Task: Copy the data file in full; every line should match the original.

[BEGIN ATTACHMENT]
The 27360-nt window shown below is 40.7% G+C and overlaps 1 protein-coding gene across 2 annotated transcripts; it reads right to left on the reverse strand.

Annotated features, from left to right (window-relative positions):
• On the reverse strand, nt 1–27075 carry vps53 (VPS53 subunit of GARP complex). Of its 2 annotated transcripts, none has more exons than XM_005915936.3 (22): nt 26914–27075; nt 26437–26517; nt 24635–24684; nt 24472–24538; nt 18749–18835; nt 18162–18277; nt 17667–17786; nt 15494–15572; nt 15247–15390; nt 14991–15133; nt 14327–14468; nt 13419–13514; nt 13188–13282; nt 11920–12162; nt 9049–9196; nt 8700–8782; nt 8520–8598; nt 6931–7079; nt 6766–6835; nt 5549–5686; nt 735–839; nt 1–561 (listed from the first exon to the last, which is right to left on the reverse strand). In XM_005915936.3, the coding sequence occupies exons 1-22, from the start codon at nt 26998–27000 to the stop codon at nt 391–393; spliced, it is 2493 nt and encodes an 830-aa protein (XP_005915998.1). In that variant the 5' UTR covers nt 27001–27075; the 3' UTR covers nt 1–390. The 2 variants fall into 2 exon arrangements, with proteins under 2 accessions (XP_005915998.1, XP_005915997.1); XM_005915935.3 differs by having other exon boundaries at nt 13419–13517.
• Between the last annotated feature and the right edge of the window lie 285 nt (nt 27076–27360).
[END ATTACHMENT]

The 27360-nt window shown below is 40.7% G+C and overlaps 1 protein-coding gene across 2 annotated transcripts; it reads right to left on the reverse strand.

Annotated features, from left to right (window-relative positions):
• On the reverse strand, nt 1–27075 carry vps53 (VPS53 subunit of GARP complex). Of its 2 annotated transcripts, none has more exons than XM_005915936.3 (22): nt 26914–27075; nt 26437–26517; nt 24635–24684; nt 24472–24538; nt 18749–18835; nt 18162–18277; nt 17667–17786; nt 15494–15572; nt 15247–15390; nt 14991–15133; nt 14327–14468; nt 13419–13514; nt 13188–13282; nt 11920–12162; nt 9049–9196; nt 8700–8782; nt 8520–8598; nt 6931–7079; nt 6766–6835; nt 5549–5686; nt 735–839; nt 1–561 (listed from the first exon to the last, which is right to left on the reverse strand). In XM_005915936.3, the coding sequence occupies exons 1-22, from the start codon at nt 26998–27000 to the stop codon at nt 391–393; spliced, it is 2493 nt and encodes an 830-aa protein (XP_005915998.1). In that variant the 5' UTR covers nt 27001–27075; the 3' UTR covers nt 1–390. The 2 variants fall into 2 exon arrangements, with proteins under 2 accessions (XP_005915998.1, XP_005915997.1); XM_005915935.3 differs by having other exon boundaries at nt 13419–13517.
• Between the last annotated feature and the right edge of the window lie 285 nt (nt 27076–27360).